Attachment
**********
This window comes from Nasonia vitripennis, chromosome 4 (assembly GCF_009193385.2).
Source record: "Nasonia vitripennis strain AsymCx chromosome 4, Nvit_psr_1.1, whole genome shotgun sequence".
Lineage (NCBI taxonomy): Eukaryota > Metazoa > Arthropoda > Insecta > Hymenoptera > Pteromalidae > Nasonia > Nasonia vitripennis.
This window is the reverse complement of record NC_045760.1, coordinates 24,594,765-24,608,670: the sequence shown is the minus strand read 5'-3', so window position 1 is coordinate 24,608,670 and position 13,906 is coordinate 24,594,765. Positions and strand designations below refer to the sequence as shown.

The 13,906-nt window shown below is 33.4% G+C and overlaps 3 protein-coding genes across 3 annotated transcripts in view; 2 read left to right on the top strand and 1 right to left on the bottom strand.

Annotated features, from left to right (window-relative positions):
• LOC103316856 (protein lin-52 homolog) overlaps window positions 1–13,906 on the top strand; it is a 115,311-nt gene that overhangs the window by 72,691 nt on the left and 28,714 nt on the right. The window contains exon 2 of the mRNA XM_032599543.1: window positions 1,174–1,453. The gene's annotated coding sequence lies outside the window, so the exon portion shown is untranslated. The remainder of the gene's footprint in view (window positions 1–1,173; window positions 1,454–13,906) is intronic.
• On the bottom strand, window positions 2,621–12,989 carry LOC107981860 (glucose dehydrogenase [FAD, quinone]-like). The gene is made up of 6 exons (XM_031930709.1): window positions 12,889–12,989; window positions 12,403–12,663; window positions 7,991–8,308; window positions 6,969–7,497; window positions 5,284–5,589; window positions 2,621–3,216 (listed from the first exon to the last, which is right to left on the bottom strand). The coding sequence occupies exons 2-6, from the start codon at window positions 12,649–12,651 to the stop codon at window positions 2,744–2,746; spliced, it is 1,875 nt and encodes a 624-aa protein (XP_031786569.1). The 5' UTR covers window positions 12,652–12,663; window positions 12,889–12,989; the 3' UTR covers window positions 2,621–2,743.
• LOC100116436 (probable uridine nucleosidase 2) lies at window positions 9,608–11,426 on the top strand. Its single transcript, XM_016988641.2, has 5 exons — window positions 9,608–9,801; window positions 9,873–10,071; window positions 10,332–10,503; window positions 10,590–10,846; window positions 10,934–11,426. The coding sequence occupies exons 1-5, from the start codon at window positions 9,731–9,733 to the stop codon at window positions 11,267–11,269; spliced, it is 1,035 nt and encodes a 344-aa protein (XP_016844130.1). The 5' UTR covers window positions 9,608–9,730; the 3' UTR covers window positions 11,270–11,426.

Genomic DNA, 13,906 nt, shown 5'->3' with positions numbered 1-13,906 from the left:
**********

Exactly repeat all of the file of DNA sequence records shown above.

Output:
This window comes from Nasonia vitripennis, chromosome 4 (assembly GCF_009193385.2).
Source record: "Nasonia vitripennis strain AsymCx chromosome 4, Nvit_psr_1.1, whole genome shotgun sequence".
Lineage (NCBI taxonomy): Eukaryota > Metazoa > Arthropoda > Insecta > Hymenoptera > Pteromalidae > Nasonia > Nasonia vitripennis.
This window is the reverse complement of record NC_045760.1, coordinates 24,594,765-24,608,670: the sequence shown is the minus strand read 5'-3', so window position 1 is coordinate 24,608,670 and position 13,906 is coordinate 24,594,765. Positions and strand designations below refer to the sequence as shown.

The 13,906-nt window shown below is 33.4% G+C and overlaps 3 protein-coding genes across 3 annotated transcripts in view; 2 read left to right on the top strand and 1 right to left on the bottom strand.

Annotated features, from left to right (window-relative positions):
• LOC103316856 (protein lin-52 homolog) overlaps window positions 1–13,906 on the top strand; it is a 115,311-nt gene that overhangs the window by 72,691 nt on the left and 28,714 nt on the right. The window contains exon 2 of the mRNA XM_032599543.1: window positions 1,174–1,453. The gene's annotated coding sequence lies outside the window, so the exon portion shown is untranslated. The remainder of the gene's footprint in view (window positions 1–1,173; window positions 1,454–13,906) is intronic.
• On the bottom strand, window positions 2,621–12,989 carry LOC107981860 (glucose dehydrogenase [FAD, quinone]-like). The gene is made up of 6 exons (XM_031930709.1): window positions 12,889–12,989; window positions 12,403–12,663; window positions 7,991–8,308; window positions 6,969–7,497; window positions 5,284–5,589; window positions 2,621–3,216 (listed from the first exon to the last, which is right to left on the bottom strand). The coding sequence occupies exons 2-6, from the start codon at window positions 12,649–12,651 to the stop codon at window positions 2,744–2,746; spliced, it is 1,875 nt and encodes a 624-aa protein (XP_031786569.1). The 5' UTR covers window positions 12,652–12,663; window positions 12,889–12,989; the 3' UTR covers window positions 2,621–2,743.
• LOC100116436 (probable uridine nucleosidase 2) lies at window positions 9,608–11,426 on the top strand. Its single transcript, XM_016988641.2, has 5 exons — window positions 9,608–9,801; window positions 9,873–10,071; window positions 10,332–10,503; window positions 10,590–10,846; window positions 10,934–11,426. The coding sequence occupies exons 1-5, from the start codon at window positions 9,731–9,733 to the stop codon at window positions 11,267–11,269; spliced, it is 1,035 nt and encodes a 344-aa protein (XP_016844130.1). The 5' UTR covers window positions 9,608–9,730; the 3' UTR covers window positions 11,270–11,426.

Genomic DNA, 13,906 nt, shown 5'->3' with positions numbered 1-13,906 from the left: